Organization justice plays a very important role in employee motivation, loyalty, and well-being (Mc Shane et al, 2013). To minimize the feeling of injustice, corporate leaders have to understand well of the concepts, theory and forms of organization justice (Mc Shane et al, 2013).
There are three different but overlapping forms of organization justice, which are: Procedural Organizational Justice, Interactional Organizational Justice and Distributive Organizational Justice ( Elovainio et al, 2002).
2.1.1 Procedural organizational justice:
According to Oxford Dictionary, procedure refers to 'an established or official way of doing something'. Procedural justice is the idea of fairness in the processes of resolving disputes and allocating resources (Mehta, 2009). It is where "You have to do the right thing in the right way". Procedures are important to prevent misuse of power and . It “must be seen to be done” (Karris, n.d). It establishes certain principles specifying and governing the roles of participants within the decision-making processes (Russell, et al).
It emphasizes the fairness and the transparency of the processes by which decisions are made, and may be difference with distributive justice (fairness in the distribution of rights or resources), and retributive justice (fairness in the rectification of wrongs) (Mehta, 2009). Hearing all parties before making any decision is one of the step which would be considered well so that a process may then be characterized as procedurally fair. Yet if the requirements of distributive or corrective justice are not met, some theories state that fair procedure still leads to equitable outcomes (Mc Shane et al, 2013).
In three papers, Leventhal and his colleagues (Leventhal, 1976, 1980; Leventhal, Karuza, & Fry, 1980) recognized some core attributes that build up a just process. It is practical constantly to all, free of bias, specific, representative of relevant stakeholders, correctable and consistent with ethical norms.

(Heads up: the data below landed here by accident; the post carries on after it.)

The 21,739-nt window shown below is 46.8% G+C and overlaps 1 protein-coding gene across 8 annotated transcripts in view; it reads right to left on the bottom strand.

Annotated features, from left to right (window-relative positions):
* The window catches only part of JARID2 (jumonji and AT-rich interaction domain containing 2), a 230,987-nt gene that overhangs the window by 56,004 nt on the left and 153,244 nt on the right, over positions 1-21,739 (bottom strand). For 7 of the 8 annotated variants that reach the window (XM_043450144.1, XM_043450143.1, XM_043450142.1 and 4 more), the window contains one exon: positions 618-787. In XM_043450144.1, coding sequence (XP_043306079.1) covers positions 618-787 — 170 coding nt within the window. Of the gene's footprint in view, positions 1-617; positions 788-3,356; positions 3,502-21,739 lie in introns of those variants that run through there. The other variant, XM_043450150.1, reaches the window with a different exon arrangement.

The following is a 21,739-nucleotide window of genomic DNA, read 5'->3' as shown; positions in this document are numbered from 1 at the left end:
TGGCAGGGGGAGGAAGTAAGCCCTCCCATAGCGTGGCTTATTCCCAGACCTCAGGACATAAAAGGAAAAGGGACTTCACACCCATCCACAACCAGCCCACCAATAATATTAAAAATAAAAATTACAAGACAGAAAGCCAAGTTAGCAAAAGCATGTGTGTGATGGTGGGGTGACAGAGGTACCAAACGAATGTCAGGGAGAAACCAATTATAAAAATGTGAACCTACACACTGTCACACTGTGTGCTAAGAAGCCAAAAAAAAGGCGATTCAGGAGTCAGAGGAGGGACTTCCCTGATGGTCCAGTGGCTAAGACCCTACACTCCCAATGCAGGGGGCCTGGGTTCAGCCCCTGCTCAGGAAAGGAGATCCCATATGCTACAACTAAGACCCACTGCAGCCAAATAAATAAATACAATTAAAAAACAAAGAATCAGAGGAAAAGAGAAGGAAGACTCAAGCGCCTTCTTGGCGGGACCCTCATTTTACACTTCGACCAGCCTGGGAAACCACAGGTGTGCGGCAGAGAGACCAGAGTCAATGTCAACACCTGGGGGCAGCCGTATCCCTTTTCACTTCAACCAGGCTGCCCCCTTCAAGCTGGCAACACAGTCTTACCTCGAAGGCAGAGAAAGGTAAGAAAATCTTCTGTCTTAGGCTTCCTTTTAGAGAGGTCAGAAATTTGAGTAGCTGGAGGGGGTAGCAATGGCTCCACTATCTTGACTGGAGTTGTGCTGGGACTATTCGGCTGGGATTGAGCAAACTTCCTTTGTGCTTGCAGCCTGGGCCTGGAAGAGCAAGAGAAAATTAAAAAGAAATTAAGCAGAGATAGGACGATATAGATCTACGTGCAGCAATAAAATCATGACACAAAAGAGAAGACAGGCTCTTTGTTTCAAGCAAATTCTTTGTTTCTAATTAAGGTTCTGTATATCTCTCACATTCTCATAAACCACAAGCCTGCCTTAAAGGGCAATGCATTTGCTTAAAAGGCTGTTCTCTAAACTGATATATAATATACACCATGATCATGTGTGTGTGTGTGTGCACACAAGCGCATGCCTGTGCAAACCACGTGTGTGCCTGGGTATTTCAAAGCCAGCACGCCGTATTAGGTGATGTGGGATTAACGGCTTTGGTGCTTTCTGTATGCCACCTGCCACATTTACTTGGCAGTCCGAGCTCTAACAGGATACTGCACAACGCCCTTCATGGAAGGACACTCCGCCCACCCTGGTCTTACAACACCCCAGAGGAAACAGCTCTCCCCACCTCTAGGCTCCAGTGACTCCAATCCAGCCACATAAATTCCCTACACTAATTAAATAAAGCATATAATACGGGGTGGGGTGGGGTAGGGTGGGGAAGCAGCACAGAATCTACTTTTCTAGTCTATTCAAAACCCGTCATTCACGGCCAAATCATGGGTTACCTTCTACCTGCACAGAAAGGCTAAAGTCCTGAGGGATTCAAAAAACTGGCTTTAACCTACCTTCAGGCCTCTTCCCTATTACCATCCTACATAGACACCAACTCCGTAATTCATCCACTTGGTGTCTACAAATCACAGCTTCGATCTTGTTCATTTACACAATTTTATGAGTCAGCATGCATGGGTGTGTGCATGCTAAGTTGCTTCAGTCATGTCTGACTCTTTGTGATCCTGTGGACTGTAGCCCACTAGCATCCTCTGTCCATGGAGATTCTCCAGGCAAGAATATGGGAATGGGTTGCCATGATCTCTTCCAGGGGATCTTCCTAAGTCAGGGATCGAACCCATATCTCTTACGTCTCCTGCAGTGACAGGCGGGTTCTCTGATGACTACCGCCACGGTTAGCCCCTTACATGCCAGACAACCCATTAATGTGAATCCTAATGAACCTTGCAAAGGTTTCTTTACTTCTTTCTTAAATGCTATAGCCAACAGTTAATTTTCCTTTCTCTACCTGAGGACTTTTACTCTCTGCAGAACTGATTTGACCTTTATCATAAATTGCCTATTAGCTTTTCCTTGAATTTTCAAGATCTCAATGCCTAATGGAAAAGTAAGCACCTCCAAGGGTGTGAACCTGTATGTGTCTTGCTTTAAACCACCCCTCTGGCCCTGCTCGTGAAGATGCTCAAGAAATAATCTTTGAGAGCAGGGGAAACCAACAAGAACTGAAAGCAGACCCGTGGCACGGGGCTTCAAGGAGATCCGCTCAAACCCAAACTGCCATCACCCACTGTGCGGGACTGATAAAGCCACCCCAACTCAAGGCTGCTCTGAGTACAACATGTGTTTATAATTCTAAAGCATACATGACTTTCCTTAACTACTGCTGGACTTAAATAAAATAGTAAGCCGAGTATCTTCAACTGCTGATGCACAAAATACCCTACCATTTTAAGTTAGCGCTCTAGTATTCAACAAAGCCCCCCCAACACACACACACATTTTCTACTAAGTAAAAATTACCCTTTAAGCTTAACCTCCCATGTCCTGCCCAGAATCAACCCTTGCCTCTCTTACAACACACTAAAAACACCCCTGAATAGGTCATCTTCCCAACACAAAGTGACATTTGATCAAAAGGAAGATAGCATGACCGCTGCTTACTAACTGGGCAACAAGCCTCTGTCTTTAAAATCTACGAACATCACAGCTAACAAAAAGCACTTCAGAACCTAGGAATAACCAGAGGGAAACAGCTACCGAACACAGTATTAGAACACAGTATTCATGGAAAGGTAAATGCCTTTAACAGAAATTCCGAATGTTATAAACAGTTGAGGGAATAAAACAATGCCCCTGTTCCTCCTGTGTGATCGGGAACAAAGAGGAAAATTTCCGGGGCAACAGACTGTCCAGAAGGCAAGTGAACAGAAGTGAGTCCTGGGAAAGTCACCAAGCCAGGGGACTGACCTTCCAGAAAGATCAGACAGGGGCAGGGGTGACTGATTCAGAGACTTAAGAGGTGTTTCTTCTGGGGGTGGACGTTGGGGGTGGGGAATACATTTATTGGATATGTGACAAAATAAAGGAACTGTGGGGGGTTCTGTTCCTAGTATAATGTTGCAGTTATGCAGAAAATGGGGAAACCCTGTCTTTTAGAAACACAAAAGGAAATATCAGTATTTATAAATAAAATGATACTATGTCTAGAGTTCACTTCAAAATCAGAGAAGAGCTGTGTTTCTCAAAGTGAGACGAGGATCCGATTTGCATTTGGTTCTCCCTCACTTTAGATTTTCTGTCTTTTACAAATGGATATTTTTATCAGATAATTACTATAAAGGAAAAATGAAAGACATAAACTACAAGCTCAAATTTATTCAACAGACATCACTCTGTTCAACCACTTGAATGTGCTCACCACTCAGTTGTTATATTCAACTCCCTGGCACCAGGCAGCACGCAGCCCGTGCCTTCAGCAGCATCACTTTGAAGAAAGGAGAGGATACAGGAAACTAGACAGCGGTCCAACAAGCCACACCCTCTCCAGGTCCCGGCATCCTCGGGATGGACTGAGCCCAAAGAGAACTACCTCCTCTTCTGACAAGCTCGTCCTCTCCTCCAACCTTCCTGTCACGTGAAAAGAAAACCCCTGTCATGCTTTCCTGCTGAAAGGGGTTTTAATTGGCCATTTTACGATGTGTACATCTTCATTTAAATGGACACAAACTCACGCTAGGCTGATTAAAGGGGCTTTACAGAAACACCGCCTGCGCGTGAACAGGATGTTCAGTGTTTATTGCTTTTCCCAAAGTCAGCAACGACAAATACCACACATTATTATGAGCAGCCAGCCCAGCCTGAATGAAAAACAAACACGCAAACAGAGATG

It is valued by individuals for two main reasons (Lind & Tyler, 1988). First, procedural justice offers promise that an individual's self-interest is sheltered over the long run. Fair procedures and treatment serve as an significant sign of the decision maker's benevolence, neutrality and honesty (Lind, 1997). When a particular decision is out of an individual's best self-interest, just procedures guarantee the individual that, over time, he or she will accept what is due from the exchange relationship (Lind, 1997).
Second, procedural justice is vital to individuals because it insists their position and value to the relationship, group or association (Lind, 1997). It is based on the hypothesis that people come to value and obtain their uniqueness from memberships in groups (Lind, 1997).
Procedural justice is considered "pivotal cognitions" since such judgments have a strong collision on attitude and behavior pertaining to the exchange relationship (Lind, 1997). In particular, it supports commitment and acceptance to decisions (Korsgaard et al, 1995). People who are being treated fairly are more likely to collaborate and comply with others (Giacalone & Greenberg, 1997; Konovosky & Pugh, 1994; Kim & Mauborgne, 1991) Eventhough fair procedures might lead to unfavorable outcomes, individuals are less able to make external attributions and instead can concentrate more on their own responsibility. For instance, "Since the procedure was fair, perhaps the unfavorable outcome was my fault" (Barclay et al, 2005).
2.1.2 Interactional organizational justice:
According to sociologist John R. Schermerhorn, Interactional Justice refers to the degree to which the people affected by decision are being treated with dignity and respect. It refers to how people treating each other. A person is interacting immediately when he or she properly shares information and avoids rude or nasty comments.
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